A complete, routined act of telepathy, mind reading, and clairvoyance, designed for two people, and possible of being presented before a most critical audience. The minimum of preparation is necessary for the maximum of effect.
There are several types of "two-person mental acts," but in most instances an exhibition of this kind consists of the performer transmitting information, apparently by means of "telepathic waves," to a "medium" seated a little distance away. The Zanzics, the Sharrocks, and the Ushers were among the leading exponents of such work in the vaudeville field; and Robert-Houdin, Robert Heller, Harry Kellar, David Devant, Harry Rouclere, Karl Germain, Charles J. Carter, and Walter Floyd gave important positions in their full evening programs to two-person acts of "telepathy," "second sight," or "mind reading." Twenty-five years of experience in presenting feats of this nature have convinced this reviewer of their great effectiveness.
The "tests" given in En Rapport are not designed for the theatrical stage, but (according to the author) for "clubs, homes, private parties, and audiences of the intimate sort." However, says Mr. Annemann, these tests make up "the very same act for which the writer has received fees up to $200 for a single evening in private homes and clubs" - and this statement will doubtless strike some readers as ample evidence of its merit! The specific demonstrations explained in the booklet are these:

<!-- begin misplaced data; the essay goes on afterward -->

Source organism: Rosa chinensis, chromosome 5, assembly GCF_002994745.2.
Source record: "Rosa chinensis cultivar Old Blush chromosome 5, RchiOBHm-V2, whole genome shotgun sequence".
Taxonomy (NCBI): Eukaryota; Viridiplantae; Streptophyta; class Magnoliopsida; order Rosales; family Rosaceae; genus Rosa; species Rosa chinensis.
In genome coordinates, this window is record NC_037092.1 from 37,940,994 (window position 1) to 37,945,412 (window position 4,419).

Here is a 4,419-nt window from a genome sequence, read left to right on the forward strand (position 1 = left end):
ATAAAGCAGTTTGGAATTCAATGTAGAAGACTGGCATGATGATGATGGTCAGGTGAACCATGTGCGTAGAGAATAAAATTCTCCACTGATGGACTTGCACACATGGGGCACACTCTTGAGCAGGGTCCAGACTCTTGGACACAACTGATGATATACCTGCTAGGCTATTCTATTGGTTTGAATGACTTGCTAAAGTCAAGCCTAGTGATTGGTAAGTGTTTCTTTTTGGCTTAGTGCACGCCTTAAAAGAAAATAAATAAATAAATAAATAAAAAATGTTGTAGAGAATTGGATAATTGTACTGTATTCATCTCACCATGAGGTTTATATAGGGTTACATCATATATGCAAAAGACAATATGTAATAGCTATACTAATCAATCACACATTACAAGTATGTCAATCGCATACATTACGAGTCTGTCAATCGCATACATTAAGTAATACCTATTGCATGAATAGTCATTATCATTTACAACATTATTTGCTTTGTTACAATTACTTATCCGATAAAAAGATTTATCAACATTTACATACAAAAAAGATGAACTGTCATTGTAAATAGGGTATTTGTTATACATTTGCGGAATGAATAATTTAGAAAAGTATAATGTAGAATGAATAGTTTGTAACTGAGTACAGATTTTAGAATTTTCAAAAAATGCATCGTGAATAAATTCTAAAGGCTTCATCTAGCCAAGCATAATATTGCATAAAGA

- The medium "thought reads" the names of three cards mentally chosen by members of the audience.
- The medium predicts in writing the card that will be selected by each of three spectators. (This is an adaptation of an Al Baker effect.)
- The medium reads the name of a "thought of" card by a different procedure from that described in (1) above.
- The medium reads the figures that constitute the number on a borrowed dollar bill.
- The medium discovers the denomination and date of each of three borrowed coins.
- The medium reproduces on a slate (a) a word, (b) a few figures, and (c) a drawing which have been put down secretly by members of the audience.
These are excellent tests, carefully worked out and arranged in a logical sequence which comes to an end with a particularly impressive feat. The program requires some very simple memory work on the part of both performer and medium. The author suggests that the whole routine can be mastered in two evenings. We hope, however, that interested readers will give it a couple of weeks of conscientious practice, for there is no field of mystery in which smoothness and self-assurance (and these qualities are largely a matter of adequate practice) pay bigger dividends than in mental work.
This 24-page booklet, bound in soft boards, has 18 pages of text, two of advertising, and four that are blank. There can be no question about the workability of this material. It is first-class fare in every respect for audiences of the type for which it was devised.